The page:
A colleague of mine saw two different specialists in another state for a serious problem. Both doctors told her they did not feel comfortable treating her, and both referred her to a very prominent specialist in Philadelphia. She asked me to accompany her, listen carefully and take notes.
We went to the office and were immediately told that the very recent x-rays she brought with her were “not adequate” and she had to have another set of images at this facility. She complied. We were then brought into an examination room and a resident examined her without disrobing her. The examination was very cursory and he did not visually inspect or palpate the area of concern. In addition, he failed to review her extensive medical history. He then gave her a series of diagnoses and said that he could refer her to additional specialists.
The attending physician then entered the room. He did not wash his hands and was accompanied by a young woman whom he failed to introduce to us. He also never asked the patient to disrobe, did an even more cursory examination and rattled off a series of diagnoses that were very different from the diagnoses given by the resident and the two referring physicians in another state.
When he left the room, my colleague was in tears. I asked the nurse if the attending physician could come back in and she said that he was busy seeing other patients. I told her that we would wait. After a few minutes, he returned to the room, obviously annoyed at being called back in and questioned. I told him that I was a physician and we were confused and read him back verbatim the resident’s series of diagnoses and his. He told us that he was the attending and the resident was only a resident.
I wish this experience were atypical, but, unfortunately, it is not. Let’s look at some of the more serious issues it raises.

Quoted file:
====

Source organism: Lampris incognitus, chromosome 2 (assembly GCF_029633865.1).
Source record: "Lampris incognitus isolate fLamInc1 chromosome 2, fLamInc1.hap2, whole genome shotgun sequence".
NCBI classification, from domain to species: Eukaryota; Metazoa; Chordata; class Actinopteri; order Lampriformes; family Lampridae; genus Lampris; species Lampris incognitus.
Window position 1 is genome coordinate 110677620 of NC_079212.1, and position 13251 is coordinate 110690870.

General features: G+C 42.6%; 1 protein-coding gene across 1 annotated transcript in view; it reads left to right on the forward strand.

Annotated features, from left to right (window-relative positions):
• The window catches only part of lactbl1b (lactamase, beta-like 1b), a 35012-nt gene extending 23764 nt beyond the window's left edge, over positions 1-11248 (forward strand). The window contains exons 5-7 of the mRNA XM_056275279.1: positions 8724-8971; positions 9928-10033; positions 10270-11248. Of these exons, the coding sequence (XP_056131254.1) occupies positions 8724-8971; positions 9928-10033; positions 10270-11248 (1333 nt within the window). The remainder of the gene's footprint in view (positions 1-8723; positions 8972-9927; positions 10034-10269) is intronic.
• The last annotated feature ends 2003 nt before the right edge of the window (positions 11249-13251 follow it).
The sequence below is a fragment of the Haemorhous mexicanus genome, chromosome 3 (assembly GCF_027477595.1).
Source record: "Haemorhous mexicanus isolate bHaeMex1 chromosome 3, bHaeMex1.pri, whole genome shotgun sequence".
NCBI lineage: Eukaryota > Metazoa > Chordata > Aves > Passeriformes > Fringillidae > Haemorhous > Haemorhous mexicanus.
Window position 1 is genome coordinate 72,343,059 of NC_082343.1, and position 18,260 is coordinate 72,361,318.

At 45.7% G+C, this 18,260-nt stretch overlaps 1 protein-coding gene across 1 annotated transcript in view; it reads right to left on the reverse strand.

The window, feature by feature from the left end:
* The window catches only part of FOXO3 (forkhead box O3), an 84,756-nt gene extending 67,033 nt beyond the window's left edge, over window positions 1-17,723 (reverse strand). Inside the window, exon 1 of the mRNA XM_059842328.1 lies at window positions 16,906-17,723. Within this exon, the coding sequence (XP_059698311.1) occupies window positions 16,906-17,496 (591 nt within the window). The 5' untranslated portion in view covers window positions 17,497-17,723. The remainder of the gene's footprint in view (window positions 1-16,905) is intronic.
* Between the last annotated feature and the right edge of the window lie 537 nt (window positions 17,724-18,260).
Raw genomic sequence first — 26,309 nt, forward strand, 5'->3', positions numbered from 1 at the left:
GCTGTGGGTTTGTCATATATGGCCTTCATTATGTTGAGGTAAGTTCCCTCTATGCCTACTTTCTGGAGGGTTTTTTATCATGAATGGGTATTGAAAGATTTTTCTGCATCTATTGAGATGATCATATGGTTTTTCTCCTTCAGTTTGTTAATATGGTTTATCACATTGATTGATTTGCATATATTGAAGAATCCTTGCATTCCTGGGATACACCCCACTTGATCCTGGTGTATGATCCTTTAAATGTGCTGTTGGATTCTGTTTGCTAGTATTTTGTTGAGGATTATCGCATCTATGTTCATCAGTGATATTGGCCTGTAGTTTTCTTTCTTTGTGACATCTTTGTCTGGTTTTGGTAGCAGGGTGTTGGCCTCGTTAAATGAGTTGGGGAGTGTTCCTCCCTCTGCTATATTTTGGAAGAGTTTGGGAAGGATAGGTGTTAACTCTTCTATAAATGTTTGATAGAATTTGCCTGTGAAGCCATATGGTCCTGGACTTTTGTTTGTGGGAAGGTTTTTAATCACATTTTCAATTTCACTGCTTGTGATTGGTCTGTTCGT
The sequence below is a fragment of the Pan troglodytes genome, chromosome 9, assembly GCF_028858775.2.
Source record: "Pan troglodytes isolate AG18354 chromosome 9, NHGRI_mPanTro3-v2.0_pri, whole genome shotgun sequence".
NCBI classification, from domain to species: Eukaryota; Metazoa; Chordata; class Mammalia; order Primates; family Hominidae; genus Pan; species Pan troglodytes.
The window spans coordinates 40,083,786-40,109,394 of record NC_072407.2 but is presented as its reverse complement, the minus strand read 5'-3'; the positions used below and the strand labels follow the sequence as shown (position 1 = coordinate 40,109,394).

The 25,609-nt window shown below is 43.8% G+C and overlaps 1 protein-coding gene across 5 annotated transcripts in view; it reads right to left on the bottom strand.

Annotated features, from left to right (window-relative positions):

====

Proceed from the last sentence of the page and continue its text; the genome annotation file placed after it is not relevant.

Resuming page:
First, why were the images repeated? This generated unnecessary costs and radiation exposure for the patient.
Second, why did we have to waste our time with the resident if his diagnoses and his history taking and physical examination skills were inadequate? I understand that it is critical that residents interact with patients as part of the learning process, however they need supervision, mentoring and feedback. If this does not occur, deficiencies in their skills will be perpetuated. Why did the resident provide us with a series of diagnoses without speaking to the attending physician?
Third, why did the attending physician not disrobe the patient, why did he do an extraordinarily inadequate history and physical exam, and why did he then demean his resident in front of the patient.
This episode illustrates many disturbing issues with our modern medical care. I loved my career in medicine and always prided myself on being an excellent clinician and taking the necessary time to do justice to every patient I encountered. However, I am depressed and disturbed at the way modern medicine is too often practiced. Most worrisome is my suspicion that the great cerebral teachers of medicine (those who relied on history and physical examination skills and who made extraordinary efforts to avoid “sins of omission”) have either retired or died and that the teachers of our new physicians are increasingly technocrats who were never themselves taught the art needed to make a good physician. This could become a self-perpetuating phenomenon.
Before we can truly reform health care, the system must heal itself.
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